The Orchestra Now (TŌN) was founded in 2015 by conductor, educator, and music historian Leon Botstein as a graduate program at Bard College. TŌN offers a three-year master’s degree in curatorial, critical, and performance studies and a two-year advanced certificate in orchestra studies. The orchestra’s home base is the Fisher Center at Bard, where it performs multiple concerts each season and takes part in the annual Bard Music Festival. It also performs regularly at Carnegie Hall, Lincoln Center, Metropolitan Museum of Art, and other venues across New York and beyond. The orchestra has performed with distinguished guest conductors and soloists including Leonard Slatkin, Gil Shaham, Fabio Luisi, Joan Tower, Vadim Repin, Tan Dun, and JoAnn Falletta. Among TŌN’s many recordings are albums featuring pianists Piers Lane, Anna Shelest, and Orion Weiss; Buried Alive with baritone Michael Nagy; and the soundtrack to the motion picture Forte. Recordings of TŌN’s live concerts from the Fisher Center can be heard on Classical WMHT-FM and WWFM The Classical Network, and are featured on Performance Today, broadcast nationwide. More info at ton.bard.edu.
About the Presenters
About the US-China Music Institute
The US-China Music Institute was founded in 2017 by conductor Jindong Cai and Robert Martin, founding director of the Bard College Conservatory of Music, with the mission to promote the study, performance, and appreciation of music from contemporary China and to support musical exchange between the United States and China. In partnership with the prestigious Central Conservatory of Music in Beijing, the Institute has embarked on several groundbreaking projects including the first degree-granting programs in Chinese instrument performance in a U.S. conservatory. barduschinamusic.org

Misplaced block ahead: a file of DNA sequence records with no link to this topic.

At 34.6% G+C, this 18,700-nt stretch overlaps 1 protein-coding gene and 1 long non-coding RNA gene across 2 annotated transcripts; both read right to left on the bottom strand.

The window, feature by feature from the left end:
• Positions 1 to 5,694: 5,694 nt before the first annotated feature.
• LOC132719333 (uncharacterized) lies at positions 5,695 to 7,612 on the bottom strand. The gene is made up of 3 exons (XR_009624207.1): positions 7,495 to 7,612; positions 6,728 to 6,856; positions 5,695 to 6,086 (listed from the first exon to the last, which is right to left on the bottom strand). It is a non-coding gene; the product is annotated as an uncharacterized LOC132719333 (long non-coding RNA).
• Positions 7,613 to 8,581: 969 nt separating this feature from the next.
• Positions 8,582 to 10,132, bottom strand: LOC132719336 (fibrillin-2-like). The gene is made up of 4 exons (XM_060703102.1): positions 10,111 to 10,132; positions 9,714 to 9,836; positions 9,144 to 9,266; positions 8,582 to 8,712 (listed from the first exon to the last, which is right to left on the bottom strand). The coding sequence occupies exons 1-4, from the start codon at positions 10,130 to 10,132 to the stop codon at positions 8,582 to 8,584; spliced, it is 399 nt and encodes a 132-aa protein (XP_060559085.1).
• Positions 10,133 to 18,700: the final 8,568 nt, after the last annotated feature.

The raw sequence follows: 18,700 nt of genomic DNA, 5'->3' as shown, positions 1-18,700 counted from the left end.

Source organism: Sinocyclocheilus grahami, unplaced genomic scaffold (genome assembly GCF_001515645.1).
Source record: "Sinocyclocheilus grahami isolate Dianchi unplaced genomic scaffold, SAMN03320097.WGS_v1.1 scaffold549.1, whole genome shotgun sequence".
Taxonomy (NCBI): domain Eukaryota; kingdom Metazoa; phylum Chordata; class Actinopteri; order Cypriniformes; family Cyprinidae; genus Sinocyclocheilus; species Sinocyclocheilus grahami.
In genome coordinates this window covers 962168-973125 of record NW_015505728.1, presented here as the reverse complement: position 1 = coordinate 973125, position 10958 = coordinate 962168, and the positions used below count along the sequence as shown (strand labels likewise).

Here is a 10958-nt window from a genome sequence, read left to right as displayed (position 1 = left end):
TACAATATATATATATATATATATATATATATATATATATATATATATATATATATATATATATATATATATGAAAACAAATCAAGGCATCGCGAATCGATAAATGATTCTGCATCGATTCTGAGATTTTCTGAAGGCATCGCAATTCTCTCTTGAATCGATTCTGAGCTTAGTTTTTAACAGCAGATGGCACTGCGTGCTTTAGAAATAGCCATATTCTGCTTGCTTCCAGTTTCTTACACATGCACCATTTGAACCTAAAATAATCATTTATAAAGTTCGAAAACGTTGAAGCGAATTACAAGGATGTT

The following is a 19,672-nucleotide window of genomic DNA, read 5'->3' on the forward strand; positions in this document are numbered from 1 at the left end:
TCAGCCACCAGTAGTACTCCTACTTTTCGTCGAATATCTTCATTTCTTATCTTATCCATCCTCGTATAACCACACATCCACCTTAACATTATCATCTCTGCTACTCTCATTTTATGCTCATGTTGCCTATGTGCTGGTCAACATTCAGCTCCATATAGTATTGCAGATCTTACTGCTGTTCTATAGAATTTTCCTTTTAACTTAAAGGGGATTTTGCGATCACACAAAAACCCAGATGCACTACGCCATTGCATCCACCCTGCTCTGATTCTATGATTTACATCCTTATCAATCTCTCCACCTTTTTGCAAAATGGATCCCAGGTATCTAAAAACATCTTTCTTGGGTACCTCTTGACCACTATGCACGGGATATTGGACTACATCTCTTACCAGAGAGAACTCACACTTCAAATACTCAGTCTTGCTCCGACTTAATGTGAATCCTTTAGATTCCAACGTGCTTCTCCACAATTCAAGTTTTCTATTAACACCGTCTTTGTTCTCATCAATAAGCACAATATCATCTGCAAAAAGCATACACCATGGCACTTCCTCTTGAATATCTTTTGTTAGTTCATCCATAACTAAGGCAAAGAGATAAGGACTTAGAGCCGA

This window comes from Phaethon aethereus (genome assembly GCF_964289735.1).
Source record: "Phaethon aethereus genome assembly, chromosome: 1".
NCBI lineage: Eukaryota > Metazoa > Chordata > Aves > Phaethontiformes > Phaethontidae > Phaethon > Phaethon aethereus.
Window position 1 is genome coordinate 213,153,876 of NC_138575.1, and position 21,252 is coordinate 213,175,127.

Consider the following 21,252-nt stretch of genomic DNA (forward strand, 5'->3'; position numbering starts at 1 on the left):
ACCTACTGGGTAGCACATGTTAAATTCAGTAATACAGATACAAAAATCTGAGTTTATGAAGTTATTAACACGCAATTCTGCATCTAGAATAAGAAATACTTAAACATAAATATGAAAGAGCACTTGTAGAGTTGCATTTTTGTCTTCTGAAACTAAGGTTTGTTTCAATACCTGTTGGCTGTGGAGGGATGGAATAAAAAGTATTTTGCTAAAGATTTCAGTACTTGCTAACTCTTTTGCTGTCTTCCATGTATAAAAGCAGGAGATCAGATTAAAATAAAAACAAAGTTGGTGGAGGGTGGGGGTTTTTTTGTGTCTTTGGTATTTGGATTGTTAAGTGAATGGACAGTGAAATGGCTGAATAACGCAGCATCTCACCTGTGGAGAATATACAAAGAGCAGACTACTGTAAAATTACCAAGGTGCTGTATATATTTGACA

About Bard College
Founded in 1860, Bard College is a four-year, residential college of the liberal arts and sciences located 90 miles north of New York City. With the addition of the Montgomery Place estate, Bard’s campus consists of nearly 1,000 parklike acres in the Hudson River Valley. It offers bachelor of arts, bachelor of science, and bachelor of music degrees, with majors in nearly 40 academic programs; graduate degrees in 13 programs; eight early colleges; and numerous dual-degree programs nationally and internationally. Building on its 161-year history as a competitive and innovative undergraduate institution, Bard College has expanded its mission as a private institution acting in the public interest across the country and around the world to meet broader student needs and increase access to liberal arts education. The undergraduate program at our main campus in upstate New York has a reputation for scholarly excellence, a focus on the arts, and civic engagement. Bard is committed to enriching culture, public life, and democratic discourse by training tomorrow’s thought leaders. For more information about Bard College, visit bard.edu.
About the Central Conservatory of Music
Established in 1949, the Central Conservatory of Music (CCOM) in Beijing is a specialized Chinese institution of higher education for nurturing high-level music professionals. CCOM consists of the Departments of Composition, Musicology, Conducting, Piano, Orchestral Instruments, Traditional Instruments, and Voice and Opera, as well as the Institute of Music Education, Violin Making Center, Orchestra Academy, CCOM Middle School, Modern Distance Music Education College, and a key research center. It currently enrolls more than 1,500 undergraduates and more than 600 graduate students. Functioning as a national center of music education, composition, performance, research, and the social promotion of music, CCOM is a world-renowned institute of music that represents the highest caliber of music education in China, offering a comprehensive range of specialized programs. In 2016, the Central Conservatory of Music established a professional orchestra—the Central Conservatory Orchestra.